Another thing you should regularly do is brush your dog’s coat. Brushing it will help keep hair from accumulating beneath your bed. It’ll also boost the overall hygiene of your canine companion.

How Do I Stop My Dog From Sleeping Under My Bed?

There are several reasons why you may not want your dog to sleep under your bed. Maybe you can’t sleep well. Maybe you don’t appreciate your dog shedding all over the sheets. Whatever the reason is, rest assured: you can stop your dog from sleeping under your bed.

Before you learn how, you must understand that it’s a process. Like all processes, it requires patience. If you don’t have the patience, then you can easily hire a dog trainer.

However, you can still train your dog yourself. You can do this by rewards: withhold treats until he comes out from under your bed. You could also give him a treat after putting him in his crate.

Crate Training

Crate training could reap fantastic results. Going about it is easy: you begin by giving the crate positive associations. To achieve this, you must do the following:

  1. Speak to your dog in a positive tone while he’s in the crate
  2. Remember to leave treats inside
  3. Put a beloved toy in the crate
  4. While inside the crate, feed your dog
  5. Reward your dog if he goes in the crate with treats and praises

Then, you can begin to condition your dog to stay in the crate for short periods:

  1. Try to call him over and motion towards the crate. Keep a treat in your hand as you do this.
  2. Once he goes into the crate, give him the treat and praise him.
  3. Then, sit near the crate for 10 minutes. Afterwards, go into another room for a couple of minutes.
  4. Then, return to sit near your dog. After another 10 minutes pass, let him out of the crate.
  5. You should repeat this process a couple of times a day. This will condition your dog to remain in the crate for short periods of time when you aren’t around.

Make sure to leave the crate somewhere near you as you sleep. This way, your dog won’t associate it with social isolation.

Dog Barriers

Dogs love to sleep under beds, and this is a common problem for many dog owners. Some may not be able to sleep well, while others object to the mess some dogs leave in their wake. This is why dog barriers exist.

Dog barriers are objects that obstruct the dogs’ movement. Bed barriers are products precisely designed to keep your dog from getting under your bed. Since it’s a narrow market, the options aren’t diverse. However, they’re definitely effective.

Does your dog have a habit of dragging his toys under your bed? A gap bumper can work wonders for your problem. It’ll also keep dust and dirt from getting there. However, you’ll have to make sure that its height is compatible with your bed.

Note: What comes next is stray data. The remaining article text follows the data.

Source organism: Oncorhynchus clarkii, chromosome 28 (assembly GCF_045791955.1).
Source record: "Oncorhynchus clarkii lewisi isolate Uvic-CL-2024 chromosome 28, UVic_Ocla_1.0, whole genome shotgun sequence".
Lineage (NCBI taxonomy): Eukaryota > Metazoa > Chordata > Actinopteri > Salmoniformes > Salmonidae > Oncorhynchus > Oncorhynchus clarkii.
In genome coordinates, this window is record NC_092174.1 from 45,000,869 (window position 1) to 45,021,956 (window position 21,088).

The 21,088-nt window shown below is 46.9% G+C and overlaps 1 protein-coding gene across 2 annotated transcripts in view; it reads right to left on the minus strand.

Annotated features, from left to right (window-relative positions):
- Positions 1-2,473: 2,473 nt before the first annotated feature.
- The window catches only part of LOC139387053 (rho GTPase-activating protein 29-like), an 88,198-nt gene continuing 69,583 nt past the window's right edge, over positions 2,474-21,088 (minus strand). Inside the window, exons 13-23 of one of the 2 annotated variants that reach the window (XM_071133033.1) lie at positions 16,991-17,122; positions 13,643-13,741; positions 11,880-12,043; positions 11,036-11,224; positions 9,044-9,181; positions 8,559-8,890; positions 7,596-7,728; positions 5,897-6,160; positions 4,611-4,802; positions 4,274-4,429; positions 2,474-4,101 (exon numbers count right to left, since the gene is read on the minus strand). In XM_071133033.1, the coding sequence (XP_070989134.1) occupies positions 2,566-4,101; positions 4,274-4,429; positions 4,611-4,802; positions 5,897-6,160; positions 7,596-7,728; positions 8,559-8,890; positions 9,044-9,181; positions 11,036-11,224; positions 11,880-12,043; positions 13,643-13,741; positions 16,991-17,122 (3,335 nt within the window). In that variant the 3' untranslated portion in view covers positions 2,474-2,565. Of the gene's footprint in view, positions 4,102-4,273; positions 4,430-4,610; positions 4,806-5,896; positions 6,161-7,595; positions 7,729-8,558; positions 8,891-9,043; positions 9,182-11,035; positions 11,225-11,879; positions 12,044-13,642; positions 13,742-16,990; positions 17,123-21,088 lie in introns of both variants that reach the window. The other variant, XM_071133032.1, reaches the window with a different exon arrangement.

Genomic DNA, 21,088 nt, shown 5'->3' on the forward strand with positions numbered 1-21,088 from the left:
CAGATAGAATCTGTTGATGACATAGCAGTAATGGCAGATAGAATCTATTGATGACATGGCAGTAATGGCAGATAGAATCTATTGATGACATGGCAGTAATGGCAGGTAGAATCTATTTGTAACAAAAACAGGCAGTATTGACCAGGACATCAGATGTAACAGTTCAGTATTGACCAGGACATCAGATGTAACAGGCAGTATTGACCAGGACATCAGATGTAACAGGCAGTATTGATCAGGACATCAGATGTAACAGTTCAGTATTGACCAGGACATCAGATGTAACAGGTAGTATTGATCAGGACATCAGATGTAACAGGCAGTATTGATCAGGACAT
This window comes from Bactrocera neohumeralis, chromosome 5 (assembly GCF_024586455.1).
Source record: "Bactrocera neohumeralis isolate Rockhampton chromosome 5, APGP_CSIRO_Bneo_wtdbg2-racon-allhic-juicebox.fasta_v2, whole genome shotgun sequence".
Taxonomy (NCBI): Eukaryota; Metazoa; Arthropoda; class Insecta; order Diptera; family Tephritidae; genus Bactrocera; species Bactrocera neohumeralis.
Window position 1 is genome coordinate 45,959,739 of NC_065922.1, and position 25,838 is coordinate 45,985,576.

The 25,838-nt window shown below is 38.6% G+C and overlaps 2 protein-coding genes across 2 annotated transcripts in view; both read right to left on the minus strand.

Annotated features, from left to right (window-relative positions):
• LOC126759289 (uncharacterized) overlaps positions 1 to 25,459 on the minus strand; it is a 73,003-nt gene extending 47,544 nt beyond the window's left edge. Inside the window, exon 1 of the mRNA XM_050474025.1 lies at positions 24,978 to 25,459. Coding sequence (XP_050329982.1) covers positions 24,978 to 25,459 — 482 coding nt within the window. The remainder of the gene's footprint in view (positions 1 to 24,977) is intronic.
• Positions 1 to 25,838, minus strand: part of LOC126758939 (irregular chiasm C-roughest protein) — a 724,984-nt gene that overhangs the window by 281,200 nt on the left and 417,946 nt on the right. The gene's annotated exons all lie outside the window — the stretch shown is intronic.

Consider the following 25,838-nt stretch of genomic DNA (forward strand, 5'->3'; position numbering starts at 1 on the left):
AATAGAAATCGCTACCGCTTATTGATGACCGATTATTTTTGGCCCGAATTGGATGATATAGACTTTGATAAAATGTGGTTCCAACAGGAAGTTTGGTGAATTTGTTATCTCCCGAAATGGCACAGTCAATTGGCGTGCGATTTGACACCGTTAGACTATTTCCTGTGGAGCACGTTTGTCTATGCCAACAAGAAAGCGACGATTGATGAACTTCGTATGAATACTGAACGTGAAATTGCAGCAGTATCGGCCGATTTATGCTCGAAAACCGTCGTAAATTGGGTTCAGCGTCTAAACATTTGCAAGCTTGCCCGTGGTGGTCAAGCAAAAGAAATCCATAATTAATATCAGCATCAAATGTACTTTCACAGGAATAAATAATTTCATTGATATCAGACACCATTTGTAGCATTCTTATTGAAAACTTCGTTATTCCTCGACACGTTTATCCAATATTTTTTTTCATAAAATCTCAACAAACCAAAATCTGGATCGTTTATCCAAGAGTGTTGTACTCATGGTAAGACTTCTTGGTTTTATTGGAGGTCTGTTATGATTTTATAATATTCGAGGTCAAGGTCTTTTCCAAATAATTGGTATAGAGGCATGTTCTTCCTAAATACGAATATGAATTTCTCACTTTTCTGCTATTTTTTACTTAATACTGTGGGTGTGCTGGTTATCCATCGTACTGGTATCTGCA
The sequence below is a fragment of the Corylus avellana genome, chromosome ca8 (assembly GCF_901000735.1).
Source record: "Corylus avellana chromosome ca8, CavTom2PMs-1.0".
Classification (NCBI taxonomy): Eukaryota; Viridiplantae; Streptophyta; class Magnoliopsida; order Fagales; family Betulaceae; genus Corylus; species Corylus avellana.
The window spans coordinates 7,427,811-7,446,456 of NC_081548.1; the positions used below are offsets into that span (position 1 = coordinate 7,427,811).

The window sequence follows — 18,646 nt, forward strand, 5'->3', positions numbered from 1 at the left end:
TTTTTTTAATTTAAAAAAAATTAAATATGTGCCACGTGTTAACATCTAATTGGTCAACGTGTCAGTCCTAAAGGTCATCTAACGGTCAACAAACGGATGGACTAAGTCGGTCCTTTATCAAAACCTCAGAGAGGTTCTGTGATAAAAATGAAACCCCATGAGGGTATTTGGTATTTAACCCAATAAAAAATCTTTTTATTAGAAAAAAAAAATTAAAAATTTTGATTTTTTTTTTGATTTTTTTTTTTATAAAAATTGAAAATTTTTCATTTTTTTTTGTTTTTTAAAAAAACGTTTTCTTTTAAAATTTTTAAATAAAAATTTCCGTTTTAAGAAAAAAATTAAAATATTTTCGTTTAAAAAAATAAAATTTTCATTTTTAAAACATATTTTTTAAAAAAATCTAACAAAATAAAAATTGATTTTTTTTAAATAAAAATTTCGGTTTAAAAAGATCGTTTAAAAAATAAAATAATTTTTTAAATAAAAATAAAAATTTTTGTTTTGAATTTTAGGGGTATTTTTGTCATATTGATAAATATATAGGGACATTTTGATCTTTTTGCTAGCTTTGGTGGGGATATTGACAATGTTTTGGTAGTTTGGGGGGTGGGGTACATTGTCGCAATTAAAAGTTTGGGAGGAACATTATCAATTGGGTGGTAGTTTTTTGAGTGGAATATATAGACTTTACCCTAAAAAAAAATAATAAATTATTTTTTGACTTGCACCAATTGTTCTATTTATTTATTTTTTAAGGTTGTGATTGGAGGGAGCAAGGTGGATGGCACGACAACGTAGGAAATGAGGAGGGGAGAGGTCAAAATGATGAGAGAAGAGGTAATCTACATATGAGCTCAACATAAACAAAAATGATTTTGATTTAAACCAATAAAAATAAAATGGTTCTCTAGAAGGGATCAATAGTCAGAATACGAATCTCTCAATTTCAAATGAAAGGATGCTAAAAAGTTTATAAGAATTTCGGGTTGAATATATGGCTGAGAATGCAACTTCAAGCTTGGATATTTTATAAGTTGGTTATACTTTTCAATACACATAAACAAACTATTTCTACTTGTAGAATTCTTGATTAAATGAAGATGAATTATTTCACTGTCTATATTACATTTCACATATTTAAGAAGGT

Dog-repellent scat mats are another solution. The spikes found on such mats are harmless. Instead of irritating your dog, they gently prick him. If you put a scat mat under your bed, chances are your dog will stop going there.

Is It Bad If I Let My Dog Sleep in My Bed?

There’s no rule out there that forbids your dog from sleeping in your bed. If you’re both comfortable with the arrangement, then why not? It all boils to whether you want him in your bed or not.

“But is it bad for my dog?” you might ask. Well, it depends. There are several questions you need to ask yourself:

  • Can my dog stay in his own bed without whining?
  • Can my dog sleep through the night without going potty?
  • Is my dog big enough that I won’t crush him in my sleep?
  • Is my dog small enough that he won’t hog the bed?

In short, your dog needs to be of medium size, crate-trained, and nighttime house-trained. If he meets all of the aforementioned criteria, then he’s fit to sleep in your bed.

Of course, sleeping next to your dog may not be the most comfortable experience on the whole. He may drool, take up too much space, and heat up the bed. There’s also the case of shedding, which you’ll inevitably have to deal with by routinely cleaning dog hair off your bed.

Final Thoughts

We hope we could explain why your dog likes to sleep under your bed. It’s comfortable, secure, and safe. This puts him within close reach to you, making him feel both protected and protective.

This sleep arrangement isn’t harmful, but it may not be the most comfortable experience either.